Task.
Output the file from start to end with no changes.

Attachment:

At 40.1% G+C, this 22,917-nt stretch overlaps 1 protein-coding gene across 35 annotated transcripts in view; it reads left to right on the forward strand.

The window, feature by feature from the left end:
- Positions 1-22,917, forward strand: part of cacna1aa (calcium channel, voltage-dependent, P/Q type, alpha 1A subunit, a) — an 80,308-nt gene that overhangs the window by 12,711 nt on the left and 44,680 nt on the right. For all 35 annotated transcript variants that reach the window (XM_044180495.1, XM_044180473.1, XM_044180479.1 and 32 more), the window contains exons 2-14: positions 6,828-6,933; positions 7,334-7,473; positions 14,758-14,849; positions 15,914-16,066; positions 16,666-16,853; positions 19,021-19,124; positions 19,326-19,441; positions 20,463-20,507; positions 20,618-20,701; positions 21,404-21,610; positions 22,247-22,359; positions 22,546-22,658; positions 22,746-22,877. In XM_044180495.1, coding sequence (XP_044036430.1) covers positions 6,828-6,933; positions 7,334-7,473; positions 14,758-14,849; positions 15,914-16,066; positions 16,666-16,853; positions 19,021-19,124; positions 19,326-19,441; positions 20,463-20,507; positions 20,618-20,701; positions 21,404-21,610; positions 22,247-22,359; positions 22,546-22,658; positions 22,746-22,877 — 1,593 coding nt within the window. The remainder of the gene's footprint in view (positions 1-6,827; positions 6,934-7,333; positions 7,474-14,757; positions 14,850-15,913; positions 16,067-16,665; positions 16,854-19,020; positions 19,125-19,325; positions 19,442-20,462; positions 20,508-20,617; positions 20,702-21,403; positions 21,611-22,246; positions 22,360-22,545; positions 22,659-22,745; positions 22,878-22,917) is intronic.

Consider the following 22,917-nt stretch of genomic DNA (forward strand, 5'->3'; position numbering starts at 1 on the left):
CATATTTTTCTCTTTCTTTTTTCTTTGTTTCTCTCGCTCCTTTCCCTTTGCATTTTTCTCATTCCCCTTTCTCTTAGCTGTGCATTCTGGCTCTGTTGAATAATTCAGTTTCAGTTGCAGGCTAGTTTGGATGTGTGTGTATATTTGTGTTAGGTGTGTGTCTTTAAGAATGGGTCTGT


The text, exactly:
At 40.1% G+C, this 22,917-nt stretch overlaps 1 protein-coding gene across 35 annotated transcripts in view; it reads left to right on the forward strand.

The window, feature by feature from the left end:
- Positions 1-22,917, forward strand: part of cacna1aa (calcium channel, voltage-dependent, P/Q type, alpha 1A subunit, a) — an 80,308-nt gene that overhangs the window by 12,711 nt on the left and 44,680 nt on the right. For all 35 annotated transcript variants that reach the window (XM_044180495.1, XM_044180473.1, XM_044180479.1 and 32 more), the window contains exons 2-14: positions 6,828-6,933; positions 7,334-7,473; positions 14,758-14,849; positions 15,914-16,066; positions 16,666-16,853; positions 19,021-19,124; positions 19,326-19,441; positions 20,463-20,507; positions 20,618-20,701; positions 21,404-21,610; positions 22,247-22,359; positions 22,546-22,658; positions 22,746-22,877. In XM_044180495.1, coding sequence (XP_044036430.1) covers positions 6,828-6,933; positions 7,334-7,473; positions 14,758-14,849; positions 15,914-16,066; positions 16,666-16,853; positions 19,021-19,124; positions 19,326-19,441; positions 20,463-20,507; positions 20,618-20,701; positions 21,404-21,610; positions 22,247-22,359; positions 22,546-22,658; positions 22,746-22,877 — 1,593 coding nt within the window. The remainder of the gene's footprint in view (positions 1-6,827; positions 6,934-7,333; positions 7,474-14,757; positions 14,850-15,913; positions 16,067-16,665; positions 16,854-19,020; positions 19,125-19,325; positions 19,442-20,462; positions 20,508-20,617; positions 20,702-21,403; positions 21,611-22,246; positions 22,360-22,545; positions 22,659-22,745; positions 22,878-22,917) is intronic.

Consider the following 22,917-nt stretch of genomic DNA (forward strand, 5'->3'; position numbering starts at 1 on the left):
CATATTTTTCTCTTTCTTTTTTCTTTGTTTCTCTCGCTCCTTTCCCTTTGCATTTTTCTCATTCCCCTTTCTCTTAGCTGTGCATTCTGGCTCTGTTGAATAATTCAGTTTCAGTTGCAGGCTAGTTTGGATGTGTGTGTATATTTGTGTTAGGTGTGTGTCTTTAAGAATGGGTCTGT